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  • Jargon Busting

    Yesterday I attended my first School Governors' Meeting at the local Primary School.  Accepting this role has caused mixed responses from my Deacons but hey, we say we want to get more involved in the local community...

    I don't think I've ever heard so much jargon in one meeting - not even in the days when I did PSA and HFA for AGRs!  Thank goodness for Google, I now know what SEF and Panda mean in a schools context but still have to grasp a whole lot more acronymns.

    Somehow I ended up being the governor who links (but not in Governor language 'cos that means something else) with the teacher responsible for music!  I'd rather have RE, science or numeracy - but my Anglican colleague, also a former engineer, had beaten me to it.  That and having to pick a 'cohort' to follow - I chose year 4 'cos at least they can talk to you!

    It did make me realise though, how much jargon there is in churches that we all take for granted.  Aside from the weird concepts of 'sin' or 'salvation' there's all our institutional stuff which varies across traditions.  Try explaining to my sister's 8 year old that her Mummy being a URC elder is the same as my people being deacons and neither is the same as Methodist or Episcopal diaconal understandings!  Actually, try explaining it to my deacons...

    So now back to preparing for the DM (Deacons' meeting) with a report from the PMT (Property Management Team) the FG (Finance Group) and some correspondence from EMBA re: HMF (East Midland Baptist Association regarding Home Mission Funding)!  And not a furry mammal in sight...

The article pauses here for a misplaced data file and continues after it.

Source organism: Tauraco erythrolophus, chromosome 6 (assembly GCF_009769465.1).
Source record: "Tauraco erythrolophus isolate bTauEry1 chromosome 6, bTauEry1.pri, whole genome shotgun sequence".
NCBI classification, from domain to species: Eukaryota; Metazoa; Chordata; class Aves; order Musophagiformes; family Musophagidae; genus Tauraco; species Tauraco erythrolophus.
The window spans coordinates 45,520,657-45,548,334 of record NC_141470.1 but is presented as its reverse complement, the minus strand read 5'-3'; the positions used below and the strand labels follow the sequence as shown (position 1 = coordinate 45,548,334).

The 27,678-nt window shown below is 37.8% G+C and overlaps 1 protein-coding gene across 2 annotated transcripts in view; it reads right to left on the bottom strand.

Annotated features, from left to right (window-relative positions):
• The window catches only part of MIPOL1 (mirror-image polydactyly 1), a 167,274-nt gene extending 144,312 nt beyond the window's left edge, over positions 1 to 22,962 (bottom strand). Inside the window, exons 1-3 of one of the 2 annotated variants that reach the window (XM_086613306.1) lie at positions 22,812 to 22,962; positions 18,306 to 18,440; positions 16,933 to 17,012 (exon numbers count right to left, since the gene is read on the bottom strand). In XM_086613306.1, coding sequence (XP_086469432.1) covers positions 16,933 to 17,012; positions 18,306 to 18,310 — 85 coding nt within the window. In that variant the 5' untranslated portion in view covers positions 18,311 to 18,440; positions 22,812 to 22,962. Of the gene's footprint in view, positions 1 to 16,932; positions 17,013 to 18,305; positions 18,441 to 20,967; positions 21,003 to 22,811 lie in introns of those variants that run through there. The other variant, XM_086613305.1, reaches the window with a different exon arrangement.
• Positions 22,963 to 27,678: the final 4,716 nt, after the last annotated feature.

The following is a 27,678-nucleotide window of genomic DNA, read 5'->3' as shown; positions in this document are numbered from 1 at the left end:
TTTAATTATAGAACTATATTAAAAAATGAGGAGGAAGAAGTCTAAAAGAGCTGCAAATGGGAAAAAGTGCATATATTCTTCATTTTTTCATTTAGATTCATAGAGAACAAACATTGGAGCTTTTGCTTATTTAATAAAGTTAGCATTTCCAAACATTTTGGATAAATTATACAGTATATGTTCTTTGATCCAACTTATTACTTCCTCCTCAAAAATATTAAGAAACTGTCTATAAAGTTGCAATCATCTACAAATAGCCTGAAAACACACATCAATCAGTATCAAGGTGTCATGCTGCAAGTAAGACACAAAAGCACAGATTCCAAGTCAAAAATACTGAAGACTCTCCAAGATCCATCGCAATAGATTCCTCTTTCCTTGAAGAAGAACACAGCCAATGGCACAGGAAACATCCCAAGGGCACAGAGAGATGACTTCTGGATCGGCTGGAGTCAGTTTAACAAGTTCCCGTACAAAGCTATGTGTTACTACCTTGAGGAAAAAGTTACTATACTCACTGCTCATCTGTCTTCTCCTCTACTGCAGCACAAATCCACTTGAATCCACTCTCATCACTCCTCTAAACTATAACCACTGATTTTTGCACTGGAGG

• Table Talk

    As one of our Lent initiatives this year, I decided to have a go at 'Table Fellowship,' even though I wasn't exactly sure what that was meant to be/do!  I offered 6 Monday evening slots for groups of up to 5 to come to the manse for a meal during which we'd talk over a Bible story and share bread and "wine" (grape juice).  The plan had been to choose 6 different stories of meals Jesus shared and talk about them in six different groups.  In the end only two groups came and I opted to use the same passage each time - the Lukan account of the annointing of Jesus at the home of Simon the Pharisee.

    It was interesting to see what each group homed in on in the story, the themes that emerged and so on.

    The first group, all women, all retired, tended to wander off course quite regularly but were fascinated by the woman and her actions: why had she gone in the first place, why did she take this perfume with her, how much did she cry to make enough tears to wet someone's feet, how come no-one threw her out.

    The second group, mixed, and a bit younger (50 +!) were more focussed but were more intrigued by her 'sinful' nature and whether her hair would be too greasy to dry feet with!  They stressed the symbolism of the washing - a few tears easily wiped away - and were (apart from the personal hygiene topic!) more overtly spiritual in their discussions.  A lot of energy went into considering why it is that one who has been forgiven much loves more than one who has been forgiven little, and why it is that churches are full of 'nice' people who take their salvation for granted with little sense of joy or extravagant love.